Algorithms were meant to save the world — or at least that’s what companies wanted us to believe. With the ability to make decisions in real-time, it seemed every industry — from banking, insurance, and real estate to health care, IT, and energy — was primed for algorithmic innovation.
But recent claims of discrimination surrounding the Apple Card show we are still far away from this combined utopian goal of high profits and happy customers. According to reports from Bloomberg, Apple and Goldman Sachs are under fire for claims they offer significantly higher credit limits to men than women.
In the viral tweet thread last Thursday that started it all, tech entrepreneur David Heinemeier Hansson called the Apple Card a “f—ing sexist program,” saying he received a credit limit 20 times higher than his wife, Jamie Heinemeier Hansson, despite their joint-tax status and the fact that his wife has a higher credit score.
According to the tweets, the Hanssons called Apple Card customer service twice to resolve the issue, but the representatives told them the proprietary technology that determined credit limits was not discriminatory and refused to increase Jamie Heinemeier Hansson’s available credit.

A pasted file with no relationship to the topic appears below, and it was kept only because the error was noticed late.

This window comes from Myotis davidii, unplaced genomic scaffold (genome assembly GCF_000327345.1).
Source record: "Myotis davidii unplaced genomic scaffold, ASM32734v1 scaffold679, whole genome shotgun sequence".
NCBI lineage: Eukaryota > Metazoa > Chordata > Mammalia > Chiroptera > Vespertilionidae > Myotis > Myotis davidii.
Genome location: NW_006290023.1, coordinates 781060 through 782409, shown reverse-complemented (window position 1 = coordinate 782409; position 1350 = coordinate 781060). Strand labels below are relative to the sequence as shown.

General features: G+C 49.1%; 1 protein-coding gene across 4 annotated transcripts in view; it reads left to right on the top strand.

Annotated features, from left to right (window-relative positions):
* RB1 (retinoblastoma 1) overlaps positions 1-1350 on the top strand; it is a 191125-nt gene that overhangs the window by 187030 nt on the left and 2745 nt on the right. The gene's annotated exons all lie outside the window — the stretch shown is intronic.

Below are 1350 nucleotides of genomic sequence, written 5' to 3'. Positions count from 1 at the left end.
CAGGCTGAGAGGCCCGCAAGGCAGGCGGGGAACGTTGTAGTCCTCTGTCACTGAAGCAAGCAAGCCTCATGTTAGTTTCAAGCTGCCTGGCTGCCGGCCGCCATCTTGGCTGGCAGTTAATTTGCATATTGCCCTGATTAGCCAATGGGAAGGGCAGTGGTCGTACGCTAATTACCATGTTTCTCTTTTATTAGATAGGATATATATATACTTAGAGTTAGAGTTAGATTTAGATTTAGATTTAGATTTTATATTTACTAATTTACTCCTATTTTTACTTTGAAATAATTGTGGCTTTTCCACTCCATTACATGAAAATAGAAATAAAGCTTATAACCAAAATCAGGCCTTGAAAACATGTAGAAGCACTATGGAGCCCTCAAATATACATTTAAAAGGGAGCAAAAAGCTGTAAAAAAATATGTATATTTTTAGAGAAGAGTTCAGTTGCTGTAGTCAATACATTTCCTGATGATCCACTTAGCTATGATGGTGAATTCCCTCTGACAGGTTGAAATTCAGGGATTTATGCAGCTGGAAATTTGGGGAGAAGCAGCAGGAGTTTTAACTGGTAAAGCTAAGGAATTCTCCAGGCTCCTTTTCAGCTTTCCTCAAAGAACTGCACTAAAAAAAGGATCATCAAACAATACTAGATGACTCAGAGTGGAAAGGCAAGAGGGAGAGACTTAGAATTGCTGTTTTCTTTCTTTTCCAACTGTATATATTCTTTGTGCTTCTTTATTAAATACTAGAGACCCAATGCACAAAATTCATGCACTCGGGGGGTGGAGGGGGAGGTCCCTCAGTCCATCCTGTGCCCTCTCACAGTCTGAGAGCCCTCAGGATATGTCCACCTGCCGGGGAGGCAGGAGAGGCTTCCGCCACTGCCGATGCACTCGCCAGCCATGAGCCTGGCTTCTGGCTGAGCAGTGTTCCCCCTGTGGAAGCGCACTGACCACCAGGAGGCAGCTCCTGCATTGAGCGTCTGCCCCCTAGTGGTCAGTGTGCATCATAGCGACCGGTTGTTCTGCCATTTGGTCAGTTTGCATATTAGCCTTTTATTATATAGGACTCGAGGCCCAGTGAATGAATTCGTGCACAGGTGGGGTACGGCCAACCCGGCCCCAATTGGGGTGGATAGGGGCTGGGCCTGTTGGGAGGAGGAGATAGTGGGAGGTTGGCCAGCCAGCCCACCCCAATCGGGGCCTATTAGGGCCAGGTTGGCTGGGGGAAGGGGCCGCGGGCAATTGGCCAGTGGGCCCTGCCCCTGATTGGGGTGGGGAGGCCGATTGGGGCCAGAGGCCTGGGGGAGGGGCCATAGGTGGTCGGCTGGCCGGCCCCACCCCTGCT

Apple co-founder Steve Wozniak also weighed in, tweeting that although he and his long-time wife share all financial assets and accounts, he received a credit limit 10 times higher than hers.
Goldman Sachs, Apple’s credit issuer, denies that gender was a determining factor. “As with any other individual credit card, your application is evaluated independently,” a Goldman Sachs spokesperson wrote in a statement. “We look at an individual’s income and an individual’s creditworthiness, which includes factors like personal credit scores, how much personal debt you have, and how that debt has been managed. Based on these individual factors, it is possible for two family members to receive significantly different credit decisions.”
In response to Hansson’s tweets, the New York Department of Financial Services (NYDFS) opened a probe to examine whether or not Goldman Sachs’ algorithm discriminates against women when doling out credit limits. Under state law, gender, along with age, creed, race, color, sexual orientation, and national origin, is a protected class.
Reviews.com got in touch with another spokesperson from Goldman Sachs on Monday. While we weren’t able to find a time to speak with them before publication, they did confirm that Goldman will cooperate with the probe. We will update this story if additional comment is provided by Goldman. Apple did not respond to multiple requests for comment.
Linda A. Lacewell, the superintendent of NYDFS, writes that the black-box problem — in which the mechanics of artificial technology are shielded from the public — “has led to consumers [having] little visibility into how a decision is made or why they have been rejected.”